GIL TAL LIVES in Davis, California, where winter daytime temperatures are in the mid-50s and annual rainfall is well below the national average. But the Sierra Nevada mountains are two hours away, so Tal made sure his latest car had four-wheel drive. “One day, I will go to the snow,” he says.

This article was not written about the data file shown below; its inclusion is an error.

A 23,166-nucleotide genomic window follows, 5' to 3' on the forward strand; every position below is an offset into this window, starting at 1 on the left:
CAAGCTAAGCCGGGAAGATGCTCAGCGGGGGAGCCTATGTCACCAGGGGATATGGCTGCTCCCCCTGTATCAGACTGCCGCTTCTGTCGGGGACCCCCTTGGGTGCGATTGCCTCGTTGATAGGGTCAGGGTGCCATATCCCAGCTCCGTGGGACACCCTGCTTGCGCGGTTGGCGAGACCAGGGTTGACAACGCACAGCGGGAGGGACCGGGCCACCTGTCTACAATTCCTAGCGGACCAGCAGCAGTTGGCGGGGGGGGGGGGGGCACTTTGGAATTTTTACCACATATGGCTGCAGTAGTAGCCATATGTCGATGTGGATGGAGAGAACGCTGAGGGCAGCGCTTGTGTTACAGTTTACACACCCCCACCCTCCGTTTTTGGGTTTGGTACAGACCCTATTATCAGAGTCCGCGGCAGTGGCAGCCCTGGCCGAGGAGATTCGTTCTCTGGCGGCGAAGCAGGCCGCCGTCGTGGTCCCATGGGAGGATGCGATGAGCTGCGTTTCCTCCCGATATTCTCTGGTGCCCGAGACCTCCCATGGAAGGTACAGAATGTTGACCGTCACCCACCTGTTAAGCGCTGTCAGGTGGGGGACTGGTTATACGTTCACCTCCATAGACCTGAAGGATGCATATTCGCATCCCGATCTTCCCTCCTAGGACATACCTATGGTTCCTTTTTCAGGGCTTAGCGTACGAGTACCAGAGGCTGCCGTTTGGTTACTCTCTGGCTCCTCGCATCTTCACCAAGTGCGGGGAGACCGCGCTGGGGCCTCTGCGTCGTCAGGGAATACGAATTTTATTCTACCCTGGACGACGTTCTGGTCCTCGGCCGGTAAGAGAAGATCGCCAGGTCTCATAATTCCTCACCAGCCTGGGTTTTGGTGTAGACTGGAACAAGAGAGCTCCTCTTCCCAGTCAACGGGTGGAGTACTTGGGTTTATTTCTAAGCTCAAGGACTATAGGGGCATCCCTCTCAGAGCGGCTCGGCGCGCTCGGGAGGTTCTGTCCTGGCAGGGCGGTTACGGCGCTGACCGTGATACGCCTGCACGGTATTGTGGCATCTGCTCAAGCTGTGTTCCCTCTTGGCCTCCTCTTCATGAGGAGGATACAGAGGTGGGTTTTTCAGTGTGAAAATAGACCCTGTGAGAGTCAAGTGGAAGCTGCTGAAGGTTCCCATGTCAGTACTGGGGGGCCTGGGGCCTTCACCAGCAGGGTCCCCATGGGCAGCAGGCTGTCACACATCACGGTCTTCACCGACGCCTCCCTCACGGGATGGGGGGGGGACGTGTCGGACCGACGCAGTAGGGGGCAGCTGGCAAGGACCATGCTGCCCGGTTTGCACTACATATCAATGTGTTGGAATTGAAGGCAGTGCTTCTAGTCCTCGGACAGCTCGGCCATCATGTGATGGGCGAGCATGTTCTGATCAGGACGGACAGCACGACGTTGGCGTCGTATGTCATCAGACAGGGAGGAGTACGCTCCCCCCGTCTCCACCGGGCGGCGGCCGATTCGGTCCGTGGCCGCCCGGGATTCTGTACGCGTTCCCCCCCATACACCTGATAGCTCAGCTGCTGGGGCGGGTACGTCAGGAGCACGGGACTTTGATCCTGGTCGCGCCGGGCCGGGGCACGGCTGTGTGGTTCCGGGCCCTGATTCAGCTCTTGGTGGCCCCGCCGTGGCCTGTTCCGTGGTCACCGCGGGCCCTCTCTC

It turns out that’s how Americans think about buying vehicles. They purchase trucks because they might have to haul something one day—or SUVs because, what if every kid wants to bring a friend on a trip? The same goes for electric vehicles, says Tal, director of UC Davis’ Plug-in Hybrid and Electric Vehicle Research Center. Despite leaps in battery technology, which allow some EVs to travel hundreds of miles between charges, surveys suggest that range anxiety still freaks out prospective buyers. Which means, Tal’s survey participants tell him, that people want to know there will be chargers on every possible route, even if “they’re usually not stopping,” he says.